As an ambitious and evolving SaaS organization that specializes in private equity software, that journey never ends as we strive to thrive and become an even better company, business partner, and solutions provider.

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A traditional crm was built for general ‘customer’ scenarios

Software platforms have made the world a better place by making work a better place. Indeed the world is better off when people enjoy their jobs even marginally more, and workplace applications on big CRM platforms like Salesforce.com have done that and much more.

But the potential that platforms like these offer presents diminishing returns: once the platform provider has engineered too many industry specific components into its platform, its usefulness for other industries begins to be threatened, and with that so do the usefulness of the component tools built into the platform.

So it is with the CRM category that Salesforce.com has defined: it is generic enough to work for many industries, and yet still offers the potential for others to round off the edges and nail more vertically-oriented and extremely tailored software solutions.

Private capital markets are actually a great demonstration of this dynamic. Where generic CRM platforms simplify — appropriately so — to assume there’s a business, a customer, a sale, and service of that customer, there are a few industry-specific pieces that are missing.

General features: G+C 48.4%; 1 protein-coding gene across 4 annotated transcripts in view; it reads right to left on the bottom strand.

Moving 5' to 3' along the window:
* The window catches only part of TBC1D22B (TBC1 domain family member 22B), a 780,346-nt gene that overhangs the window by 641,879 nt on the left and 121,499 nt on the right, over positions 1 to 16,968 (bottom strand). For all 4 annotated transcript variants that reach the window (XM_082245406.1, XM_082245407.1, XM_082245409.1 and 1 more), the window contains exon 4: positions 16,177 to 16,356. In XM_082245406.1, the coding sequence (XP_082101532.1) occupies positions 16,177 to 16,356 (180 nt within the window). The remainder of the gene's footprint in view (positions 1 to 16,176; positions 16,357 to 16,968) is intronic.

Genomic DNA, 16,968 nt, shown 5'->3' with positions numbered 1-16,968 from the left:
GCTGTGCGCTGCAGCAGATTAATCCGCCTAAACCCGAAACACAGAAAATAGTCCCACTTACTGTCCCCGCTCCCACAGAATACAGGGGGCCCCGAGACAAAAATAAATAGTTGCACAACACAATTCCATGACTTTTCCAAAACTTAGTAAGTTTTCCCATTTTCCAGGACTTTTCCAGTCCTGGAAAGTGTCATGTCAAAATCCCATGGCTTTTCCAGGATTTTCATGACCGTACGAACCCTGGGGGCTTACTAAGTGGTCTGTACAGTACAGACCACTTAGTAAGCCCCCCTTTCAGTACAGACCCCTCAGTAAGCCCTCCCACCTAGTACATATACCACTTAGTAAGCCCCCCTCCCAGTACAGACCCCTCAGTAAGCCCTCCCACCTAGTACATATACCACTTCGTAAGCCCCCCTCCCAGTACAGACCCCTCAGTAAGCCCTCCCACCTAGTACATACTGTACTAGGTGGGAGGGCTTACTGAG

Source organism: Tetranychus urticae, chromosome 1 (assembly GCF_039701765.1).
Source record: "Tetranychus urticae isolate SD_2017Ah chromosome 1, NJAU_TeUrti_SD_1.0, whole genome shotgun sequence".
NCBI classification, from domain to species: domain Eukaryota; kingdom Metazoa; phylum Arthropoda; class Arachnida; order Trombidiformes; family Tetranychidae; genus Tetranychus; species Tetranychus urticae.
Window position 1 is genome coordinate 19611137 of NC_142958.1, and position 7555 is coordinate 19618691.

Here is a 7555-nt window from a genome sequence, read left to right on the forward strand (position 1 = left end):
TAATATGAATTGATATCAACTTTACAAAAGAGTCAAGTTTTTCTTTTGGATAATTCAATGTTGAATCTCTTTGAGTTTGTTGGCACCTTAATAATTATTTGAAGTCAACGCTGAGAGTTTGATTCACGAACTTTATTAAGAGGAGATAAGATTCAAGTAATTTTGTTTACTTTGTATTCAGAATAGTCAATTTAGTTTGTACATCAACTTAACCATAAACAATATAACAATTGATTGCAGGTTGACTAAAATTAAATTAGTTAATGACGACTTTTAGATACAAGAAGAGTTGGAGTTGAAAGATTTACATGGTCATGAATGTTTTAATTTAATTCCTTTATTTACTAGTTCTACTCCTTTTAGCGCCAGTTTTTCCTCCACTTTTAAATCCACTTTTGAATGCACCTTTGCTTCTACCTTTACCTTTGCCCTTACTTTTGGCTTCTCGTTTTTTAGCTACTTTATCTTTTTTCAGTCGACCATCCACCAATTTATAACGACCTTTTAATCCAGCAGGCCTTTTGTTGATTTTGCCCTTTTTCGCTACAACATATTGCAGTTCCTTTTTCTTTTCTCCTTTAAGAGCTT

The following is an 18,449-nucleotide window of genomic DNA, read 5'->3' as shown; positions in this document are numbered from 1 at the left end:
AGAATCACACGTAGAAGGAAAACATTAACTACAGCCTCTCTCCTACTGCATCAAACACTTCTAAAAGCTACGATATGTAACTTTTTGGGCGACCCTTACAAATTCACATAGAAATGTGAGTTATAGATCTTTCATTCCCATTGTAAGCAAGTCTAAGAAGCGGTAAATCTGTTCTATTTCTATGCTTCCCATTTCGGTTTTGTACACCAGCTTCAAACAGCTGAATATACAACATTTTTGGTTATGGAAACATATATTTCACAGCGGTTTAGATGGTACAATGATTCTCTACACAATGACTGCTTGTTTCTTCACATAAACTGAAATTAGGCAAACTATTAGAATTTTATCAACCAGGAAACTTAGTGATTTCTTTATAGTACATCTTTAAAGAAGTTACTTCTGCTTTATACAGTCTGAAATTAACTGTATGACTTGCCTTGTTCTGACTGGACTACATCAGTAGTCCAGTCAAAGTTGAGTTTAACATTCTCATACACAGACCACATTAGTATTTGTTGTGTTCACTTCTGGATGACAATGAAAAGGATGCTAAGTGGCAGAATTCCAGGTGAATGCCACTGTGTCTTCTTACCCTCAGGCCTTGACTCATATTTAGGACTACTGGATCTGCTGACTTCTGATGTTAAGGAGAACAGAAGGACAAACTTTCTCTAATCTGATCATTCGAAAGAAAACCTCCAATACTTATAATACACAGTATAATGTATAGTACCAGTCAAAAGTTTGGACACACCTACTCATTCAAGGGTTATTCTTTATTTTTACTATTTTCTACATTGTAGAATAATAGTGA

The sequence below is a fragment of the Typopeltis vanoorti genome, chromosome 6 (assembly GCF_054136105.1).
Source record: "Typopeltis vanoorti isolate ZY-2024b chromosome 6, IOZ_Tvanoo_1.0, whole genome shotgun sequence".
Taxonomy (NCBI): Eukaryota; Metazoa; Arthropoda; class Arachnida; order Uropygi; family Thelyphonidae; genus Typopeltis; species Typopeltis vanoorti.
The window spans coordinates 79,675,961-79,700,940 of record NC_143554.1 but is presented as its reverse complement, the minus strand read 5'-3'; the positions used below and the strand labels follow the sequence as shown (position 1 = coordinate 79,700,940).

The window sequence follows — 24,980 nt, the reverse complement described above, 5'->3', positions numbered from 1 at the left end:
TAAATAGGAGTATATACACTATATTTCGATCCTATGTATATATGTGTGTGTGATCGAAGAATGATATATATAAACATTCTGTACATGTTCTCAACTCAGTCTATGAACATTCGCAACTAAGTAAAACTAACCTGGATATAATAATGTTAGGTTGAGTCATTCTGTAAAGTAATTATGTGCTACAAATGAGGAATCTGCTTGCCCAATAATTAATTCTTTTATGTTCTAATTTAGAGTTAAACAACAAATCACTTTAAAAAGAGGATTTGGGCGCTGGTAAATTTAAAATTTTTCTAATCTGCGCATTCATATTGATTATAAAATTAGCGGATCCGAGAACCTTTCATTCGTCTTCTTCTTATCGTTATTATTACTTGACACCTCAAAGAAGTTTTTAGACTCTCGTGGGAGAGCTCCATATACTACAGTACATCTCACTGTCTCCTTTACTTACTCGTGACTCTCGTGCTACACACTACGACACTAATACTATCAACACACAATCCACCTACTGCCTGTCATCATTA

Take for example, that investors become customers by investing through legal entities the GP raises. It’s a subtle but important nuance that just doesn’t make sense at a platform-as-a-service level (because it’s overly complicated for a simple one-time sale that many industries require), but which can easily be added without 10 years or software engineering. Once provided, the rest of the platform’s components become tremendously powerful again and you’re set to take over the world.

As a traditional CRM in our pillars methodology, these nuances must be present to properly account for investors in these legal entities, potential target companies and which are owned by these entities, the context of all interactions with these parties (as well as the appropriate overlap, ie co-investments), and how you’re arriving at finding these opportunities on both sides of the equation, such that you’re able to piece together what’s effective and what’s not. Not just because we say so, but because these are the very relationships and data that are key to the motivation behind a CRM in any industry.

It’s critical, too, that the valuable publicly-available information that helps to enrich CRM systems and save users painful steps of entering it themselves is fully-integrated at the platform level.

Again, look no further than the 3,000+ pre-built integrations that Salesforce.com — the creator of the CRM platform concept — has at a platform level to do so, and which only exists by way of holding just short of overly-specifying certain industry workflows that would present challenges to properly integrate.

Stakeholder reporting and communication (investor relations) draws on a range of datasets

The traditional “customer service” model of CRM systems once again makes overly-simplified assumptions about the customer relationship when applied to private capital markets.